1:4 Age Discrimination in Employment Act (ADEA)

The Age Discrimination in Employment Act (ADEA) extends protections guaranteed to certain classes of people by the Civil Rights Act of 1964 to workers or applicants age 40 or older. Employers may not use the age of an individual as a basis for refusing to hire an otherwise qualified individual, or for discriminating against a person in compensation, terms, conditions or privileges of employment including discharge, promotion and treatment. An employer cannot reduce anyone's wages in order to comply with the Act, or deny an employee or a spouse over age 65 the same health care coverage offered to employees and their spouses under age 65.

There are certain instances, however, when age may be a legitimate factor, for example, to observe the terms of a bona fide seniority system or a bona fide employee benefits plan.

The Equal Employment Opportunity Commission (EEOC) is responsible for enforcing this law and will hear complaints from individuals who believe they have been the victims of age discrimination. Cases are resolved in a manner similar to resolution of complaints under Title VII of the Civil Rights Act of 1964, except that there is a right to a jury trial under the ADEA.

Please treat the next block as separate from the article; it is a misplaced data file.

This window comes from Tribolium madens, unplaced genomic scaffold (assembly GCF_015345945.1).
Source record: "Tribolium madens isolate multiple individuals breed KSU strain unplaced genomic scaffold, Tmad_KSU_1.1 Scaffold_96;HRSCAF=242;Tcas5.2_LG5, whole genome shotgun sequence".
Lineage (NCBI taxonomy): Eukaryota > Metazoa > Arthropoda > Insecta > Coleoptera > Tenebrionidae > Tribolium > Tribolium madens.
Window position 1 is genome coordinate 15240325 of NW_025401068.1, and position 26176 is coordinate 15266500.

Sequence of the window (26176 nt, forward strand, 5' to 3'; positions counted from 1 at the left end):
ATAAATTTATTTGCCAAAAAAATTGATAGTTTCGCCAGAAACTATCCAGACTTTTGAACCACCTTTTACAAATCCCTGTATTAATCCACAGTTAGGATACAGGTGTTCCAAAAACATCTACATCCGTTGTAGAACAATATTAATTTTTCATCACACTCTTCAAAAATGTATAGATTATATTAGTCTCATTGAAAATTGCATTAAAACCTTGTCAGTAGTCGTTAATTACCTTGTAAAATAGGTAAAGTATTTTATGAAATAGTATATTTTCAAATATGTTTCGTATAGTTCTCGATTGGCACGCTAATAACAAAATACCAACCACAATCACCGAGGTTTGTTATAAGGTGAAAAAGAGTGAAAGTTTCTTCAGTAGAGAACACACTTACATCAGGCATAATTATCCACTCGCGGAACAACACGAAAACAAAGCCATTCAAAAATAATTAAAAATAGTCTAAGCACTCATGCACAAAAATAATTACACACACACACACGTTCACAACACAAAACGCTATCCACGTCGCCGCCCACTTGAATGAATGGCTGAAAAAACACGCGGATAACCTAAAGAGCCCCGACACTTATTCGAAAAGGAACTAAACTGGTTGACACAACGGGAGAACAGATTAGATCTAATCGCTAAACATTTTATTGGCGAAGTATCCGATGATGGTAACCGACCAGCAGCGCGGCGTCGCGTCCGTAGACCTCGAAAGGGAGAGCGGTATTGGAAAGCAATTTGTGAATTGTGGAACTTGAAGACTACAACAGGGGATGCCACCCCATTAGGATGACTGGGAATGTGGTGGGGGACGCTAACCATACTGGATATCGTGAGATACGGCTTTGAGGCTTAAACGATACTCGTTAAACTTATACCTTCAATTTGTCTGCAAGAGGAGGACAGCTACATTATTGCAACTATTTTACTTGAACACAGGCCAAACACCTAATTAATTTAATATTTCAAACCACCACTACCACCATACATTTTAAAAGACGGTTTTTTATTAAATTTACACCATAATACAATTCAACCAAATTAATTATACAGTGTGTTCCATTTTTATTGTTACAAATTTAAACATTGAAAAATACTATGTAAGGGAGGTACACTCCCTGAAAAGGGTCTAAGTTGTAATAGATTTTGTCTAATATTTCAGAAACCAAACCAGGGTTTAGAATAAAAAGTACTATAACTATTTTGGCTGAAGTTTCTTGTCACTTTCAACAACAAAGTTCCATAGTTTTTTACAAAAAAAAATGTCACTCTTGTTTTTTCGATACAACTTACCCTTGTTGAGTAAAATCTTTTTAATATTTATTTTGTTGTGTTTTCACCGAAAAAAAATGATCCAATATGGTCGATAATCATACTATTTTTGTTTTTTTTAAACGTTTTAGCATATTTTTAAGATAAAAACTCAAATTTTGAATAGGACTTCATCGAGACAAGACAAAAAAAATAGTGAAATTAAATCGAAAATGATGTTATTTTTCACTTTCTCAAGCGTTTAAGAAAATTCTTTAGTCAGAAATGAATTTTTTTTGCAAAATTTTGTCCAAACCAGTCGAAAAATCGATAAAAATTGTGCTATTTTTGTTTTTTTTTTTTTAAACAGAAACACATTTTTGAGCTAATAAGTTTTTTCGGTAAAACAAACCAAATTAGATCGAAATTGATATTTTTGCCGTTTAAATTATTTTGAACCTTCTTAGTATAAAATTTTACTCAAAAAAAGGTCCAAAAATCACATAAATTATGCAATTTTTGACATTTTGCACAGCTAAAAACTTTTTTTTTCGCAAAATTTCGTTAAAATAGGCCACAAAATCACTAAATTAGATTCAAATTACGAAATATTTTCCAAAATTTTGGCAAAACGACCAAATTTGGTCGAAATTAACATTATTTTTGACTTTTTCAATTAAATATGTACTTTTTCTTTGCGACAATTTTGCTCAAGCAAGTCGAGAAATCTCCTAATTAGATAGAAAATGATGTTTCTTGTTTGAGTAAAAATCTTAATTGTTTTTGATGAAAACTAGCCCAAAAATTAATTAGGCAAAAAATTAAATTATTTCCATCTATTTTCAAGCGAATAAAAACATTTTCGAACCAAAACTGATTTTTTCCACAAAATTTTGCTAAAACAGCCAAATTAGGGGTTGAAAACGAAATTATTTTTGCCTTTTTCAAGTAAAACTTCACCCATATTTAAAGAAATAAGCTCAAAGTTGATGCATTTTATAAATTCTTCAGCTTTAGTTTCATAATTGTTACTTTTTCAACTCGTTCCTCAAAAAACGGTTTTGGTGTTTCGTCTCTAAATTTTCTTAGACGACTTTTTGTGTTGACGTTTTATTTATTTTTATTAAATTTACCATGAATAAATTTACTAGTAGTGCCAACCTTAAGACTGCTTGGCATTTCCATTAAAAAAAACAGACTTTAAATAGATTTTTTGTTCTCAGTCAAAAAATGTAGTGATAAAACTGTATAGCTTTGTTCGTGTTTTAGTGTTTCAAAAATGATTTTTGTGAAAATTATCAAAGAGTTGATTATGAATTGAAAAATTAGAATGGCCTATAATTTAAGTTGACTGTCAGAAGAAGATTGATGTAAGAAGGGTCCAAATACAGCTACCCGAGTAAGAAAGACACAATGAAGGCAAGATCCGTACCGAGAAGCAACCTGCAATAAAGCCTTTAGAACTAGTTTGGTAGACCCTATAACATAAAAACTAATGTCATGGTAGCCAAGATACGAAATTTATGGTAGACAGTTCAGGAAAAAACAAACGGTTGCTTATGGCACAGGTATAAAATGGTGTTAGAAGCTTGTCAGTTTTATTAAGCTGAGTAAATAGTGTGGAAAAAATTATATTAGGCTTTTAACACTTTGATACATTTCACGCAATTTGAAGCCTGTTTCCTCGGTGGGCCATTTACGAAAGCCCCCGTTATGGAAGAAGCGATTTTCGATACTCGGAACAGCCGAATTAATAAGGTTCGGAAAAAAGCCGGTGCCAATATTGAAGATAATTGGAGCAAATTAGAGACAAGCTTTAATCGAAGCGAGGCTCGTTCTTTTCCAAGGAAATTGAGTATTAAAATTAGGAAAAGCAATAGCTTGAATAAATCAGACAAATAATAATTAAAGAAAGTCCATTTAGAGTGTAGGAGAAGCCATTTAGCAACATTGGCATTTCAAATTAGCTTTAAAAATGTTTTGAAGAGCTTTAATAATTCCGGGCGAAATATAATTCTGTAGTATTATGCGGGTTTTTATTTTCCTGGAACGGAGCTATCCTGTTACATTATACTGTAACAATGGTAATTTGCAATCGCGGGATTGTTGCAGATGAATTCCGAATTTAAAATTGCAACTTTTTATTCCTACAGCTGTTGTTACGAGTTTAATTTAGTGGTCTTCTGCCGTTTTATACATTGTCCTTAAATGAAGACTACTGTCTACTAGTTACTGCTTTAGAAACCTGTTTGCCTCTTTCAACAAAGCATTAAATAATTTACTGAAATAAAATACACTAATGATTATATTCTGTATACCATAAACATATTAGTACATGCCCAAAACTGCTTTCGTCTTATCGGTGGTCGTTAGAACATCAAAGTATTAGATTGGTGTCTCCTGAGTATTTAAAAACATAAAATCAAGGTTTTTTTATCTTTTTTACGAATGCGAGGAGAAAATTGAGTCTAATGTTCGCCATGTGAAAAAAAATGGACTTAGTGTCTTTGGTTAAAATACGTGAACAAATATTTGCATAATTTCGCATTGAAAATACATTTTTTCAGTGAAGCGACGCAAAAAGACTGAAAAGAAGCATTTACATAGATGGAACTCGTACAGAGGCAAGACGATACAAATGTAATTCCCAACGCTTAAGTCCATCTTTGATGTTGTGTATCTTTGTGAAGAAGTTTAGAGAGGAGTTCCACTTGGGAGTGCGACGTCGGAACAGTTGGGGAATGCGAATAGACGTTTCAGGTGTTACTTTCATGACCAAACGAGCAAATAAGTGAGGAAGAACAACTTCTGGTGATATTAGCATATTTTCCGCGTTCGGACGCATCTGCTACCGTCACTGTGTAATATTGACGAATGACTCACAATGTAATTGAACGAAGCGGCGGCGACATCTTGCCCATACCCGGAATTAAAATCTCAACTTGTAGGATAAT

Employers are required, under the law, to retain certain personnel, payroll and benefit plan records for varying retention periods.

The above information is a summary only and is in no way intended to be legal advice. Furthermore, this should be read in concert with University policies and procedures. Requests for further information should be directed to your Human Resources Region Manager.